By Leonard Goh (freelance writer/Singapore)
Mynas is possibly one of the darkest photo book (literally) you will ever see on the shelf
The ingenuity of visual artist and photographer Robert Zhao can be seen in his latest book, Mynas. Robert’s works have long threaded the line between what is real and what is not. Even his studio/company/institute’s name, The Institute of Critical Zoologists, is a name fitting for his artistic and imaginative photographic works that revolves mainly around the natural world.
At first glance, Mynas is not aesthetically appealing. The cover is very dark, save for a few white spots. But look closer and you’ll realize that the white spots are actually the name of the book, and a small monograph of a myna. And, if you inspect closer, you will see that there are leaves printed in very dark tones. By now, you will have the realization that the cover is actually a photograph, and one that begs to be appreciated, but only if you look at it long enough.
The layout for Mynas, done by Robert, feels like an orchestrated effort to create creative dissonance for the readers. Some pages are intentionally left blank, leaving readers to scrutinize the page to see if something is amiss. The next page may be blank as well, and then you will flip to a double page spread, with the main subject, a myna, or two, within the page surrounded by darkness.
The book’s pages are also of slightly different sizes. If you were to flip through it very quickly, it feels as though some pages are book marks, or spacing to segment the different sections of the book.
If you’re not familiar with Robert’s works, and is looking forward to an in depth introduction, you won’t find one in the book. Interestingly, the introduction text is on the second last page of the book, and gives a brief glimpse into the project. I can only imagine exasperated new readers trying to make sense of Mynas, only to be further confused when they finish flipping through it. But this is the nature of Robert’s works, where vagueness is often an accompanying theme.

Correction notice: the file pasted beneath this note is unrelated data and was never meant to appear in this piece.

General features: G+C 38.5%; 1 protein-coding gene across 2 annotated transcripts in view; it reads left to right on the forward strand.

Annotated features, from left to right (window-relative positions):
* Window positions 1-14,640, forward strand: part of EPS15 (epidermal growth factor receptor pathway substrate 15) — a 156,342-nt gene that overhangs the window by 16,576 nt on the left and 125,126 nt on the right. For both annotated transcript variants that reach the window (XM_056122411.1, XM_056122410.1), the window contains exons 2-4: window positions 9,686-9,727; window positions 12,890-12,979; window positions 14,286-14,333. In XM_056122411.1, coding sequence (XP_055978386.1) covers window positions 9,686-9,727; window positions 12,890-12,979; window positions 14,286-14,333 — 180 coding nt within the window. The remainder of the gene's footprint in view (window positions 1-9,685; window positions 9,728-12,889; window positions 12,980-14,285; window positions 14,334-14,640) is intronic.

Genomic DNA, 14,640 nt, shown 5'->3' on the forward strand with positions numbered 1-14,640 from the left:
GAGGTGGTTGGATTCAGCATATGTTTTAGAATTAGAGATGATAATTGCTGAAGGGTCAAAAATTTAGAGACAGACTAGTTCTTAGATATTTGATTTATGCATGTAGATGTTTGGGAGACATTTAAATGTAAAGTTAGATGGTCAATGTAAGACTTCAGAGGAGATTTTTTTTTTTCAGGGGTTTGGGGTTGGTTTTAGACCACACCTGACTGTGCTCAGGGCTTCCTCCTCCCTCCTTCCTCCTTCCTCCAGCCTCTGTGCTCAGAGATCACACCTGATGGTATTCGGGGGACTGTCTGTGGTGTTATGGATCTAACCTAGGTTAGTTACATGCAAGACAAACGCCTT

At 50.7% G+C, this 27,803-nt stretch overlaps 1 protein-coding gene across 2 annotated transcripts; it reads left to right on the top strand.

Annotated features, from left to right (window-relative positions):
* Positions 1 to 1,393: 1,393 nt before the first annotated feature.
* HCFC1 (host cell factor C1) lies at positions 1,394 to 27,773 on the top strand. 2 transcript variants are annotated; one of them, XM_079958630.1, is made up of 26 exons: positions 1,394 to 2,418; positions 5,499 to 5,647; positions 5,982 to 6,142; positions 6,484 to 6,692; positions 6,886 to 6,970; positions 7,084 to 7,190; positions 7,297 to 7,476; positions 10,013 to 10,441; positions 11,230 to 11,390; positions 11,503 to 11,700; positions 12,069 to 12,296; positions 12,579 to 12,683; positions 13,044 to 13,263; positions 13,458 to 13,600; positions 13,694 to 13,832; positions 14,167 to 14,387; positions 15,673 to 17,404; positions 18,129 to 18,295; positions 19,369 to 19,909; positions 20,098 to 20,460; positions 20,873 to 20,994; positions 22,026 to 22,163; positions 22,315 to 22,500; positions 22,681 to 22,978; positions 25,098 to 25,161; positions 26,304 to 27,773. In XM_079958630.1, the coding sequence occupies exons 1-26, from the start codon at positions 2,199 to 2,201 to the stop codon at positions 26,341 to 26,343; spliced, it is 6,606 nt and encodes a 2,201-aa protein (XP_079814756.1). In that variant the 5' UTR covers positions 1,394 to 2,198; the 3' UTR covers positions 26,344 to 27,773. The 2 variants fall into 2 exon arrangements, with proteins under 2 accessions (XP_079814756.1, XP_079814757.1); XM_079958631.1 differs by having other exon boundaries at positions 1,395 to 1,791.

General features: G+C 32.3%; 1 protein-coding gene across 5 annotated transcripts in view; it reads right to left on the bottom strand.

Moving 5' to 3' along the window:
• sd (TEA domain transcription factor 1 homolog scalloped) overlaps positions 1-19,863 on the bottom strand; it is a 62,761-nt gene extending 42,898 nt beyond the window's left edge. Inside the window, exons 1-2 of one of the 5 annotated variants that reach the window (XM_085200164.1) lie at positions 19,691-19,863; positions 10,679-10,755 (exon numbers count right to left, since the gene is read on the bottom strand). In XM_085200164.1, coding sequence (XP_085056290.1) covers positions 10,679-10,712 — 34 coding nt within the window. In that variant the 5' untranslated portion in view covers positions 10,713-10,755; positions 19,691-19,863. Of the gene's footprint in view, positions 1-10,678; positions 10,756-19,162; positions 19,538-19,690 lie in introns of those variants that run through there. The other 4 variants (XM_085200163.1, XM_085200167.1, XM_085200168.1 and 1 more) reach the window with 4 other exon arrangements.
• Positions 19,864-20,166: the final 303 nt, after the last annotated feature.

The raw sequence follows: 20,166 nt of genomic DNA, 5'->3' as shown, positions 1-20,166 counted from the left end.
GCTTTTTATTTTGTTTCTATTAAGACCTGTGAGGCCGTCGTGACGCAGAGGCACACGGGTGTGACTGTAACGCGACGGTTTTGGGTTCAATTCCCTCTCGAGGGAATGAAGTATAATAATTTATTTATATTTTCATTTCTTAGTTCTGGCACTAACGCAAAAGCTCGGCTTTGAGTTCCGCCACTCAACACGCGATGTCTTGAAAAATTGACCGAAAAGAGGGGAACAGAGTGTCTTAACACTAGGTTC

Robert told us that Mynas took approximately 4 months to complete, including shooting time, editing and layout. But the interesting thing about the shoot is that Robert was on a cherry picker along Orchard Road, Singapore, outside Mandarin Gallery to shoot the mynas. So to be fair, the photographs in the books are real, but infused with a large dose of Robert’s personal style and visual vision.
The paper used for Mynas are very high quality, similar to the ones that you may find in certain Japanese photo books. The matte texture works very well in this book, complementing the dark nature of the monograph. According to Robert, the paper used is naturalis, an uncoated paper that offers consistency in color representation. This is important, considering how the blacks in the book need to be uniform to truly bring out the subjects, the mynas.
Mynas can be bought from http://criticalzoologists.org/mynas/ between S$50 to $65, depending on which country you are shipping to.
Published in 2016 by The Institute of Critical Zoologists
Edition of 400
32 images, 104 pages. Soft Cover with Wrap around.
23cm x 30cm x 0.9cm (Thick)
Leonard is an advocate of photography in Singapore and also an educator in this field. He has served as senior writer for the now-defunct CNET Asia, before moving on to working for various camera companies in the business development and marketing capacities. He is also a co-founder of Platform, a not-for-profit photography initiative in Singapore which also published Twentyfifteen, a collection of 20 books to commemorate Singapore’s Golden Jubilee (SG50).